Times Literary Supplement: Proper Bohemian
We don’t get proper bohemians these days. There aren’t enough shockable bourgeois to épater; loucheness is positively applauded. When Aimée Crocker took up with a feudal Chinese warlord or a “Wild Man Of Borneo” in the 1890s, it shocked everyone but her. When, back in New York, she invited the cream of society to a dinner and appeared, heavily decolletée and wrapped in a 60 lb boa constrictor whose muscular form she found erotic, there were faints and shrieking. Newspapers, she complained, “made the story into an orgy based on some vague idea of snake-worship, that was really impossible and very unkind”. These days it would be organized by party-planners, and picture rights sold to Hello! Eheu fugaces.
This wealthy San Francisco heiress was born in 1864, and from early childhood was drawn to the East. She demanded a “Chinese bed” at ten, and ended her life surrounded by Buddhas, pearls, snakes and random mystical convictions. In 1936, she wrote this memoir, with its defiant title.
She’s no stylist, but she has a certain forthright energy and arrogance: reading her chronicle of ripping yarns is like being repeatedly offered strong cocktails by someone determined you shan’t go home. And she has mixed them herself. Dull history relates that her first elopement ended with the husband – Porter Ashe, from a prominent San Francisco family – having a fling with Lillie Langtry; losing a lot of Aimée’s money; kidnapping their daughter Gladys and – shockingly – getting custody. The court cases were front-page news for weeks, but Aimée skips over them in favour of a dramatic description of a train crash on their honeymoon.
The book, she says, is “not to be mistaken for an apology. Not at all”, and she repeatedly pours scorn on “Mrs Grundys” who would like one. Life was to be seized, and so were men; we encounter here the Spaniard in a jewelled sombrero – “brutal, conceited, haughty, passionate, direct, childish and completely irresponsible” – who was her first crush, and a bewildering sequence of Hawaiian, Japanese, Malaysian, Chinese and Indian beaux. The only man who disappoints her is a handsome Englishman called Huntingdon Meer: “why are British persons of a certain class always so embarrassed and pink?” She flirts with him, despite her current husband’s objections, treating him as an “overgrown very eager page”. Yet when she falls for Baron Takamini, a “perfect specimen” though small, the Englishman gets upset. “I do not believe there is a woman alive or ever has been who can stand whimpering on the part of a full-grown man”, she writes . The Japanese romance ends badly anyway; her Baron falls for a prim Wisconsin girl, Miss Darnley, who turns him down and provokes ritual suicide. Endearingly, Aimée is less upset by that than by Miss Darnley’s description of his approach as “an insult to American girlhood and a white woman . . . the dirty swine”.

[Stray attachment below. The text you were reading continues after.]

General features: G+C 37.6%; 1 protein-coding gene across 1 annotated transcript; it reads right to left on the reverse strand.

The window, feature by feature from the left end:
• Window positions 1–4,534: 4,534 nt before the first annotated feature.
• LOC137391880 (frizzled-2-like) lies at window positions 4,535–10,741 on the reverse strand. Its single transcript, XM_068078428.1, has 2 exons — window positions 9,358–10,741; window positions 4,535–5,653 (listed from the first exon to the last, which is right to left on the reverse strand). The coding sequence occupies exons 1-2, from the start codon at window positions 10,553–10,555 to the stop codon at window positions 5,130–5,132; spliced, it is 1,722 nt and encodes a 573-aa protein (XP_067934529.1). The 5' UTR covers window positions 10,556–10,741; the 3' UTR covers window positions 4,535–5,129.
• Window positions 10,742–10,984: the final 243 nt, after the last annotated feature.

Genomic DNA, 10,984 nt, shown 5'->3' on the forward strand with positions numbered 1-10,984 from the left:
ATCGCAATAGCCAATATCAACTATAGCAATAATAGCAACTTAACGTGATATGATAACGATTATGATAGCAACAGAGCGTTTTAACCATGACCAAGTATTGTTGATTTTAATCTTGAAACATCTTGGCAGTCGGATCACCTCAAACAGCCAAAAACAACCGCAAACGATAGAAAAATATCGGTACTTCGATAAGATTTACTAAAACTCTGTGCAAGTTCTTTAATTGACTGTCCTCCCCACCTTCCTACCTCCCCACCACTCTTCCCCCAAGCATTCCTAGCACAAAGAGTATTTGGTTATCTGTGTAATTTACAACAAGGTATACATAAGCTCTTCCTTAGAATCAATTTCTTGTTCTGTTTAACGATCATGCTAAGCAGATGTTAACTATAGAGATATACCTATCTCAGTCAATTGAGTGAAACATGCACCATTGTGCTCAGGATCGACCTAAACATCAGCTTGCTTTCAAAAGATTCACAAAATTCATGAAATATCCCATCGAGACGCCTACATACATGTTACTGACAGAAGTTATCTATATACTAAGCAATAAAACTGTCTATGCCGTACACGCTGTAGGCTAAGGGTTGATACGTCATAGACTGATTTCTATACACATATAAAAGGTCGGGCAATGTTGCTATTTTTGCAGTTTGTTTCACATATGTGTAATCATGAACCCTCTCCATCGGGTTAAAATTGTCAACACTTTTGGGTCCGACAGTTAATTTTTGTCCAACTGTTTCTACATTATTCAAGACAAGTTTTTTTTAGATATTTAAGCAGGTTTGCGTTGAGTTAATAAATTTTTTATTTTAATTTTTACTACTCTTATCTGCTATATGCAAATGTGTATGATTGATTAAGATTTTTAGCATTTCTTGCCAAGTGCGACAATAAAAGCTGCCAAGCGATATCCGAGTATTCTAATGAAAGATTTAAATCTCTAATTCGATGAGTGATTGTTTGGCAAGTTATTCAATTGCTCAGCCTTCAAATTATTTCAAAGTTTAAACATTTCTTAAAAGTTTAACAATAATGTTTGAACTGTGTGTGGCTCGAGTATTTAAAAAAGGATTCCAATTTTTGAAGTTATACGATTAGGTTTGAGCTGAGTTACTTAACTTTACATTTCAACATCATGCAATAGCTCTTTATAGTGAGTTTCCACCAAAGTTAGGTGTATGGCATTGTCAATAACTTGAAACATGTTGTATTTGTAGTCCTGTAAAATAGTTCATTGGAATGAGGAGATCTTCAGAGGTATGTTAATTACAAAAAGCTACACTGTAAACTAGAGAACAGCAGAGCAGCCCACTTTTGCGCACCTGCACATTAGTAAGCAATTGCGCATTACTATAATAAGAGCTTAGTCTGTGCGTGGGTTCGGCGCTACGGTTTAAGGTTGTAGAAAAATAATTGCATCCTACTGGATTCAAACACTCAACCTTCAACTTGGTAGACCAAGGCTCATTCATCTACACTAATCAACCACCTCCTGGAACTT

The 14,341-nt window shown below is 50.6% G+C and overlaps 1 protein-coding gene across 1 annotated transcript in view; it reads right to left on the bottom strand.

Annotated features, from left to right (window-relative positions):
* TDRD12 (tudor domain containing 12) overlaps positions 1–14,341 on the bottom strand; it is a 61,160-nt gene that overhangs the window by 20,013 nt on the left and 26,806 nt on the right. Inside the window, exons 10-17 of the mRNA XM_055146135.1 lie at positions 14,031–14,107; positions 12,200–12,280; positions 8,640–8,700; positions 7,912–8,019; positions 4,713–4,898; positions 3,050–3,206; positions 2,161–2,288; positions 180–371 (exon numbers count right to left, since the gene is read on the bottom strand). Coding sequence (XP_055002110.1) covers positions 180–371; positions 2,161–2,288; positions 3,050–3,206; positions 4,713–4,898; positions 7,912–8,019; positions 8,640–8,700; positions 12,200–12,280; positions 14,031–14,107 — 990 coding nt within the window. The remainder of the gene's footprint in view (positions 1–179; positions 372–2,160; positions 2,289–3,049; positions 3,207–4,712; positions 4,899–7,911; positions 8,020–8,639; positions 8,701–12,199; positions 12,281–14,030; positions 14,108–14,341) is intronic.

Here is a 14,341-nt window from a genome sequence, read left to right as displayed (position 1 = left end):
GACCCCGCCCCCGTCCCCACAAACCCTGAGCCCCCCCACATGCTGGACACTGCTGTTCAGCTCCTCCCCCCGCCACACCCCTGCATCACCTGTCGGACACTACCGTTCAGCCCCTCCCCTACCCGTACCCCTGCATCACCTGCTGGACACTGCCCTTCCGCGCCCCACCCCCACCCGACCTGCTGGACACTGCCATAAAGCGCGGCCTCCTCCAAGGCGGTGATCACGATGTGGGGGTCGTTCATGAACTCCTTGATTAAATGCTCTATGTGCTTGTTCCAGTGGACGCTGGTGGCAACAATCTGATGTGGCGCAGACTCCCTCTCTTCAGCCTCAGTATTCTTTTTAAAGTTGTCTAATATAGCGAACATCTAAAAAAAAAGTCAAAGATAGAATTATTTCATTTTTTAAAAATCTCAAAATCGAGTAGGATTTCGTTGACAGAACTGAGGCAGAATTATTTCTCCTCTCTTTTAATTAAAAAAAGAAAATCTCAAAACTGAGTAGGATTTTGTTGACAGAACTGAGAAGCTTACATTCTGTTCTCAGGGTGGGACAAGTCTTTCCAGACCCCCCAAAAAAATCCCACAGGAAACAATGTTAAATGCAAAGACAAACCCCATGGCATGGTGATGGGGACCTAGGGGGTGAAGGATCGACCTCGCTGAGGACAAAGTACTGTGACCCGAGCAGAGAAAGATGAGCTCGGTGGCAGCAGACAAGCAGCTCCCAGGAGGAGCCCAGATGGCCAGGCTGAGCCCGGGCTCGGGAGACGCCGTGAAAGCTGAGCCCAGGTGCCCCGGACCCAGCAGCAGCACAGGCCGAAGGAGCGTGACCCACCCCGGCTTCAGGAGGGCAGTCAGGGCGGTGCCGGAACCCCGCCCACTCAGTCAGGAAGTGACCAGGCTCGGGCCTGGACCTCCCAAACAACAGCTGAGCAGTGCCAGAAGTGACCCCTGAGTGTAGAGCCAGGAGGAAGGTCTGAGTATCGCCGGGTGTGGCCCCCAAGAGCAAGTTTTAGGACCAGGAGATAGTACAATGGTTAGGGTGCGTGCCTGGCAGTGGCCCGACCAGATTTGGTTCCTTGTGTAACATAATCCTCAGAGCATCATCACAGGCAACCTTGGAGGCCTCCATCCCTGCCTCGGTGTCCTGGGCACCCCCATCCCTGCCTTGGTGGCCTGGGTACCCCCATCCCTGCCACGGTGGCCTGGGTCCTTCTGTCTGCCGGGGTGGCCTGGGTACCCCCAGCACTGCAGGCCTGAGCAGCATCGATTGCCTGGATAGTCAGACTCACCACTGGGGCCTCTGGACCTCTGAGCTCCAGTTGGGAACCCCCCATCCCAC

Our heroine deplores such racist nonsense. She has, after all, chartered a schooner and hung out for months in Hawaii with King Kalakaua, learning the hula-hula, dressing local and deciding that sex is natural and fine. The local missionaries call her “carnal and filthy” and a bad example, to which she snaps, “Well, if by refusing to snub and patronize the natives we did them harm, I wonder how these good commercial men of God will answer one day for the land they took away from the Kanakas?”
A wealthy hedonist with proto-PC views is exhilarating company, though I have no idea how much she embroiders. She falls for a “repulsively ugly” hypnotist in Honolulu, dumps him after an incident at a leper colony, and reports not un-gleefully that two years later he put himself into a “hystero-cataleptic” trance, was presumed dead and was autopsied while still alive. But by this point she’s only just getting going: off to Japan and Hong Kong (where she finds the British Raj absurd), and to China, where she ransoms a girl from a cathouse and becomes the prisoner of a warlord, who makes her watch an execution by a thousand cuts and informs her, “I am the master of all that is beautiful in this house. I may keep those things, give them away or break them if it pleases me”. Naturally she escapes by night after her dressing gown gets impaled by an assassin’s knife, has a naked orgasmic experience when an old man plays a stringed instrument – “rhythm after rhythm consumed me and lighted fires of passion and madness” – and comes round in the Ladies’ Dressing Room of an expat club – “with an Irish attendant holding smelling salts under my nose”.
In Borneo she is seized in a canoe by a beautiful prince with “fires burning within him”, escapes angry tribesmen and (this I do believe) gets hurried off by the British Resident for stirring up the natives. It makes you sympathize with those weary colonial governors in Somerset Maugham novels. India brought more beautiful men and mystical experiences. Back in Europe, the First World War causes trouble when she cannot send for her money; the only adventure that really shocks her is having to travel home steerage like an “immigrant-woman” – “the newspapers would have ruined me”, she says without a trace of irony. When a man on the ship embraces her, she fears he’ll feel her hidden ropes of pearls. But she bribes her way into an officer’s cabin with an IOU. Always comes up smiling, our Aimée.
And always on the side of tolerance. Early in her social career she organized a drinking game with Oscar Wilde in San Francisco (he won). “I am aware of the gigantic structure of naughtiness which the world has hung around the neck of his memory”, she writes in 1936, but she defends him as “charming”, if rather prone to dominating the conversation. Takes one to know one. I was so exhausted by the end that I collapsed into the new Joanna Trollope, reflecting that what we women consider an adventure these days is pretty damn tame.